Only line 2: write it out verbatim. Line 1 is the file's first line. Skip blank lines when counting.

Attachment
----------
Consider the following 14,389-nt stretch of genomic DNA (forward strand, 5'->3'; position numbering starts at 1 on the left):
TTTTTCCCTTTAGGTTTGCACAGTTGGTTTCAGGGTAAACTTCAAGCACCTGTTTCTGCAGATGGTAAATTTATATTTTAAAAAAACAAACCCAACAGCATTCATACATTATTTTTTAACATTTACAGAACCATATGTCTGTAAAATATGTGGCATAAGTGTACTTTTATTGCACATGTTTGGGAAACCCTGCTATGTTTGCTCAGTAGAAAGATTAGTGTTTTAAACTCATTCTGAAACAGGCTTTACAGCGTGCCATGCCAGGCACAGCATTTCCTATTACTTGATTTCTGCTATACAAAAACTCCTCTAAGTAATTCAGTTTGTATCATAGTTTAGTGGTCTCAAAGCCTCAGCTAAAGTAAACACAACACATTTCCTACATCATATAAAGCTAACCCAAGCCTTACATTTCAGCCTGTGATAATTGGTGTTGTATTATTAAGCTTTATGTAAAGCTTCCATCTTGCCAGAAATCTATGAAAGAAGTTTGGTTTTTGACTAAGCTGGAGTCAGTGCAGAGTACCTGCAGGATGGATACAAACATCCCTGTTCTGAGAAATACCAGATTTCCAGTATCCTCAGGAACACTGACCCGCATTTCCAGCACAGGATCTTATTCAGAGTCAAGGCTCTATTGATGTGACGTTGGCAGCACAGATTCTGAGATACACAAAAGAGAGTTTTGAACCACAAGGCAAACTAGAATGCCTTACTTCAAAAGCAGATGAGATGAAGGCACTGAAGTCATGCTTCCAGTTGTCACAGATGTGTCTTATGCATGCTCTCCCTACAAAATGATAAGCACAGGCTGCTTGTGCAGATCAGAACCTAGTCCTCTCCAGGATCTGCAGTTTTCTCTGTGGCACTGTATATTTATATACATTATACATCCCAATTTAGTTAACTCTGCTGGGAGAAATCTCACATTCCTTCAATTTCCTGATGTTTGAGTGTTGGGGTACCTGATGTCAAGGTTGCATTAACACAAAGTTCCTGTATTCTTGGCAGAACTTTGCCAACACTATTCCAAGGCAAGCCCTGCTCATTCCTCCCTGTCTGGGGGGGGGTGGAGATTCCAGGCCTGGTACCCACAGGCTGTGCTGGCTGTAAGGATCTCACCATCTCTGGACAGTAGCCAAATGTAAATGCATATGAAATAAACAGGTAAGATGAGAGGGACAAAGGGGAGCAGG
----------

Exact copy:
TTTTTCCCTTTAGGTTTGCACAGTTGGTTTCAGGGTAAACTTCAAGCACCTGTTTCTGCAGATGGTAAATTTATATTTTAAAAAAACAAACCCAACAGCATTCATACATTATTTTTTAACATTTACAGAACCATATGTCTGTAAAATATGTGGCATAAGTGTACTTTTATTGCACATGTTTGGGAAACCCTGCTATGTTTGCTCAGTAGAAAGATTAGTGTTTTAAACTCATTCTGAAACAGGCTTTACAGCGTGCCATGCCAGGCACAGCATTTCCTATTACTTGATTTCTGCTATACAAAAACTCCTCTAAGTAATTCAGTTTGTATCATAGTTTAGTGGTCTCAAAGCCTCAGCTAAAGTAAACACAACACATTTCCTACATCATATAAAGCTAACCCAAGCCTTACATTTCAGCCTGTGATAATTGGTGTTGTATTATTAAGCTTTATGTAAAGCTTCCATCTTGCCAGAAATCTATGAAAGAAGTTTGGTTTTTGACTAAGCTGGAGTCAGTGCAGAGTACCTGCAGGATGGATACAAACATCCCTGTTCTGAGAAATACCAGATTTCCAGTATCCTCAGGAACACTGACCCGCATTTCCAGCACAGGATCTTATTCAGAGTCAAGGCTCTATTGATGTGACGTTGGCAGCACAGATTCTGAGATACACAAAAGAGAGTTTTGAACCACAAGGCAAACTAGAATGCCTTACTTCAAAAGCAGATGAGATGAAGGCACTGAAGTCATGCTTCCAGTTGTCACAGATGTGTCTTATGCATGCTCTCCCTACAAAATGATAAGCACAGGCTGCTTGTGCAGATCAGAACCTAGTCCTCTCCAGGATCTGCAGTTTTCTCTGTGGCACTGTATATTTATATACATTATACATCCCAATTTAGTTAACTCTGCTGGGAGAAATCTCACATTCCTTCAATTTCCTGATGTTTGAGTGTTGGGGTACCTGATGTCAAGGTTGCATTAACACAAAGTTCCTGTATTCTTGGCAGAACTTTGCCAACACTATTCCAAGGCAAGCCCTGCTCATTCCTCCCTGTCTGGGGGGGGGTGGAGATTCCAGGCCTGGTACCCACAGGCTGTGCTGGCTGTAAGGATCTCACCATCTCTGGACAGTAGCCAAATGTAAATGCATATGAAATAAACAGGTAAGATGAGAGGGACAAAGGGGAGCAGG